It was the evidence of PW1 that the Plaintiff satisfied the set conditions as evidenced by the documents at pages 24 to 52 of the Plaintiff’s List of Documents. Having taken the position that there was a breach of the conditions of the policy document, the Defendant does not seem to have bothered to establish the quantum of the loss by inspecting the books.
33. The defendant gave evidence through DW1 who admitted that on the night of 29th/30th there was a break-in at Godown No.1 L.R. 209/15662, Embakasi Road, Nairobi but denied the quantity and value of the items allegedly stolen. DW1 on being cross-examined he testified that the defendant had not produced a loss report before court and that the defendant did not have any such loss report. He further admitted the defendant did not give instruction to any loss adjuster upon repudiating the contract on the basis that there was no alarm fitted to the premises. DW1 further admitted the plaintiff had fully paid policy premiums. He further proceeded to contradict himself by stating that the defendant had instructed its own loss adjuster and that they have loss adjuster’s report but it was not amongst their documents. He added that the premium paid by the plaintiff as at page 13 of plaintiff’s documents was not farfetched in view of the claim adding the sum assessed was Kshs.50,000,000/-.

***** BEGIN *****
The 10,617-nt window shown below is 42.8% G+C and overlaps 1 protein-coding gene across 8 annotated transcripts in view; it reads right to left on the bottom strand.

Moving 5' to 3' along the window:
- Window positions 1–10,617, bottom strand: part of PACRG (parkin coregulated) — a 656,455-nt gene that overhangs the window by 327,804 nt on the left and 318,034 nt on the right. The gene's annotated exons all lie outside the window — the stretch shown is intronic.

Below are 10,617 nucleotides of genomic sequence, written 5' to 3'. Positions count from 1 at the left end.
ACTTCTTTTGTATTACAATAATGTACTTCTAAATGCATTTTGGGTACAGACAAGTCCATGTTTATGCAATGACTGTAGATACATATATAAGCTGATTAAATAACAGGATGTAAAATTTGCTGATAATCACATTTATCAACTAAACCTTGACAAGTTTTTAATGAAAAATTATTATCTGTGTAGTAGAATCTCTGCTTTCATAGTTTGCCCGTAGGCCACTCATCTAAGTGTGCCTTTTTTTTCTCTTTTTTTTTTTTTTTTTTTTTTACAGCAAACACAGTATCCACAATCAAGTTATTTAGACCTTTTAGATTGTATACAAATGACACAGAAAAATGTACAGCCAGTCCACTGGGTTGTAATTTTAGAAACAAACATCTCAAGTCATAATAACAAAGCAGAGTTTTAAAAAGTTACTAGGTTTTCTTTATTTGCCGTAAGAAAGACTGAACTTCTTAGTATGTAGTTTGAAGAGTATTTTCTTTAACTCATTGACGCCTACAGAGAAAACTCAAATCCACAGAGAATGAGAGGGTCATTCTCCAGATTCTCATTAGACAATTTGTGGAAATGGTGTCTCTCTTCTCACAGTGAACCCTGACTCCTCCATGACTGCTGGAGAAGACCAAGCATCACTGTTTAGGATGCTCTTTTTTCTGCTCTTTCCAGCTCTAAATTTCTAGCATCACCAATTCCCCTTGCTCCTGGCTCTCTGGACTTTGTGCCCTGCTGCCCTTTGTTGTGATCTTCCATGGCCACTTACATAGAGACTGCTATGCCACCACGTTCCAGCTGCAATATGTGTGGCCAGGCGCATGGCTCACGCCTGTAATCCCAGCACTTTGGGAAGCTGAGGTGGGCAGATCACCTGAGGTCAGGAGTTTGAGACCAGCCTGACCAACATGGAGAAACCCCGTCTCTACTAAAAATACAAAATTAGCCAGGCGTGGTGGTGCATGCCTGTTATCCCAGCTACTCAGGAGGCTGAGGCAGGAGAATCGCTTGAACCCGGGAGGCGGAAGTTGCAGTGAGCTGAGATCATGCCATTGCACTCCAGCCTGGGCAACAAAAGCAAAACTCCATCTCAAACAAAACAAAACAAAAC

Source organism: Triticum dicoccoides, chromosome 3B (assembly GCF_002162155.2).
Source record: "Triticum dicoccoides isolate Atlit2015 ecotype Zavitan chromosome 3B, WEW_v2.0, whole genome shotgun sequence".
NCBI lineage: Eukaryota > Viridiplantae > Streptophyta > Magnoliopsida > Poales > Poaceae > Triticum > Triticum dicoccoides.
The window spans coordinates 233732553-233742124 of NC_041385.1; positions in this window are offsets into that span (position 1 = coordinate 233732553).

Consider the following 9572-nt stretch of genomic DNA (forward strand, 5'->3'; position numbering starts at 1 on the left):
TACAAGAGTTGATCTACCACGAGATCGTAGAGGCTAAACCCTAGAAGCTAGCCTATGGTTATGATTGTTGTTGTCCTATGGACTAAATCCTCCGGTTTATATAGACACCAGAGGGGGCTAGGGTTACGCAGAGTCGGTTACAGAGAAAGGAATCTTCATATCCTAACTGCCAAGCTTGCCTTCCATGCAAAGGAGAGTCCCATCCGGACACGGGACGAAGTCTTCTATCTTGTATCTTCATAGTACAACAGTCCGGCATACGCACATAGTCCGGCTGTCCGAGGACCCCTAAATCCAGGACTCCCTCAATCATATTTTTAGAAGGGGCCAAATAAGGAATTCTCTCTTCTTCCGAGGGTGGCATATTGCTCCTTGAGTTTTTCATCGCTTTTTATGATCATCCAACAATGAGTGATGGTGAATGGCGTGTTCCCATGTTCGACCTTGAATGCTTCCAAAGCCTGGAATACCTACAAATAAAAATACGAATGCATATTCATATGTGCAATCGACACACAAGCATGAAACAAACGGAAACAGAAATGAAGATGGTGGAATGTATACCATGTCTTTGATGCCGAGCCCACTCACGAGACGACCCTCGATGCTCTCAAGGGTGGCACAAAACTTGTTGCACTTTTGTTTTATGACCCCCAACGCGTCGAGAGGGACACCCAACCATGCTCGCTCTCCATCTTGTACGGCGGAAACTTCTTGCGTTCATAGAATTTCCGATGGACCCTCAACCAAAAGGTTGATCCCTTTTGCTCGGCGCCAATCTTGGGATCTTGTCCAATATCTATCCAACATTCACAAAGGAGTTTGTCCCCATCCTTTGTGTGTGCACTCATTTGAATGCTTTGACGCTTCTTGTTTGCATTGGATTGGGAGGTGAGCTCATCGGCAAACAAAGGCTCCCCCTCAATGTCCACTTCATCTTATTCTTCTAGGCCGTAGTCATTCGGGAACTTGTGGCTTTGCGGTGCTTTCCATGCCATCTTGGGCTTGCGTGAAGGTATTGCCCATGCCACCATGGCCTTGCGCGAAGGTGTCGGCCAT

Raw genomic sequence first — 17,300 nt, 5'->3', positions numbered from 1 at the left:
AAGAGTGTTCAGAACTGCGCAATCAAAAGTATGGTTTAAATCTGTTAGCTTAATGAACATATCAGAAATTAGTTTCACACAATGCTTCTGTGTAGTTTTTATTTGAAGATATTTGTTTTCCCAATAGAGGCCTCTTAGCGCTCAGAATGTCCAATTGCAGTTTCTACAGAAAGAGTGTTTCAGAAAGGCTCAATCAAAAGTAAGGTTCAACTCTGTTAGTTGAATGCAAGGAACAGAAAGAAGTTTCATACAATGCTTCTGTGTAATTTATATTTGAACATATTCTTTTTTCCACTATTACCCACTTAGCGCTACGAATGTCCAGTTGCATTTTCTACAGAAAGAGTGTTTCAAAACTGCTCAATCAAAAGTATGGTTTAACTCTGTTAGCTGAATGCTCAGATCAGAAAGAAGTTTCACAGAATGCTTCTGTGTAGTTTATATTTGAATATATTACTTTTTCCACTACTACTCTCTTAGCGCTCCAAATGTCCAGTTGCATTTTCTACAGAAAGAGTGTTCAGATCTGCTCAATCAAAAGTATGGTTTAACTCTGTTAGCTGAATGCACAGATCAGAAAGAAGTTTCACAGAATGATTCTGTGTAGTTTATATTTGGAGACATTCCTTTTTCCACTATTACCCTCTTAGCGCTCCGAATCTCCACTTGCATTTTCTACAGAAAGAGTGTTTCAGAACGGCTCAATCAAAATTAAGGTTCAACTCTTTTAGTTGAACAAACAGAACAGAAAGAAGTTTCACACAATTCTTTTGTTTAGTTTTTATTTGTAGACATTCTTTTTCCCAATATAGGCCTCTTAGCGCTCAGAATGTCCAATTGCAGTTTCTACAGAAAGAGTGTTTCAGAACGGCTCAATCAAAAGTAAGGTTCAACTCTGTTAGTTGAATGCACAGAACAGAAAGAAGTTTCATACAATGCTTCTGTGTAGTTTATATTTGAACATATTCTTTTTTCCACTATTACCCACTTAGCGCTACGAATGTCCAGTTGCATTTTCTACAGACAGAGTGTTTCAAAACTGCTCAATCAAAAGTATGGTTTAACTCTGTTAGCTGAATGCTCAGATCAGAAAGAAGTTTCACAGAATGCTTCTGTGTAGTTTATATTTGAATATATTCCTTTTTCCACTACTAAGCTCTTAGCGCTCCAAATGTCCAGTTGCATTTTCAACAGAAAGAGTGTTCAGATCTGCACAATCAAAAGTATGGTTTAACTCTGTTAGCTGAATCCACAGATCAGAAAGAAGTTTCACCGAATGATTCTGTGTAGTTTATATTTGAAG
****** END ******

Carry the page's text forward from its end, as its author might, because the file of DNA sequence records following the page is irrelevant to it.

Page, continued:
34. In the case of Kenya Industrial Estates Limited vs Lee Enterprises Limited  eKLR the Court of Appeal stated as follows:-
"Generally speaking, the normal measure of damages for damage to goods is the amount by which the value of goods has been diminished. The cost of repair is prima facie the measure of diminution in value of the goods and therefore the correct measure of the loss suffered. Where, however, the goods are destroyed, the owner is entitled to restitution in integrum and the normal measure of damages is the cost of replacement of the goods, that is, the market value at the time and place of destruction."